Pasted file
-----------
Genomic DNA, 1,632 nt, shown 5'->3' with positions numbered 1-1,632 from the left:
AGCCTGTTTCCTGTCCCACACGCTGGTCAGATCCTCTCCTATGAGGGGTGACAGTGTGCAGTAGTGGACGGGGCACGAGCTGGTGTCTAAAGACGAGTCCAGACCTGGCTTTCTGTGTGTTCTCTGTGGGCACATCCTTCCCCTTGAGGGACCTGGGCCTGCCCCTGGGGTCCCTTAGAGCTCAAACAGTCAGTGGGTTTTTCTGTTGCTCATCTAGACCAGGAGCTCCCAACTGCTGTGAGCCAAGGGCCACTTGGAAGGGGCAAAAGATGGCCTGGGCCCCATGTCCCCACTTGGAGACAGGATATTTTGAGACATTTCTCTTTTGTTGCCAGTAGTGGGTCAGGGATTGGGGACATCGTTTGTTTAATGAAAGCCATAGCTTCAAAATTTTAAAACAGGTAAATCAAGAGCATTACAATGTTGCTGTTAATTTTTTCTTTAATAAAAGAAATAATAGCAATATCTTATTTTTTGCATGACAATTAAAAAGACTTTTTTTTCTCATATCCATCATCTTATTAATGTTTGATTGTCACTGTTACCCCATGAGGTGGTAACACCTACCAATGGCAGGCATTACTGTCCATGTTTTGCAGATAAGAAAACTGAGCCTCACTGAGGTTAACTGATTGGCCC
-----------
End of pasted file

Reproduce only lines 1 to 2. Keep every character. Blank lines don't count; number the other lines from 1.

Genomic DNA, 1,632 nt, shown 5'->3' with positions numbered 1-1,632 from the left:
AGCCTGTTTCCTGTCCCACACGCTGGTCAGATCCTCTCCTATGAGGGGTGACAGTGTGCAGTAGTGGACGGGGCACGAGCTGGTGTCTAAAGACGAGTCCAGACCTGGCTTTCTGTGTGTTCTCTGTGGGCACATCCTTCCCCTTGAGGGACCTGGGCCTGCCCCTGGGGTCCCTTAGAGCTCAAACAGTCAGTGGGTTTTTCTGTTGCTCATCTAGACCAGGAGCTCCCAACTGCTGTGAGCCAAGGGCCACTTGGAAGGGGCAAAAGATGGCCTGGGCCCCATGTCCCCACTTGGAGACAGGATATTTTGAGACATTTCTCTTTTGTTGCCAGTAGTGGGTCAGGGATTGGGGACATCGTTTGTTTAATGAAAGCCATAGCTTCAAAATTTTAAAACAGGTAAATCAAGAGCATTACAATGTTGCTGTTAATTTTTTCTTTAATAAAAGAAATAATAGCAATATCTTATTTTTTGCATGACAATTAAAAAGACTTTTTTTTCTCATATCCATCATCTTATTAATGTTTGATTGTCACTGTTACCCCATGAGGTGGTAACACCTACCAATGGCAGGCATTACTGTCCATGTTTTGCAGATAAGAAAACTGAGCCTCACTGAGGTTAACTGATTGGCCC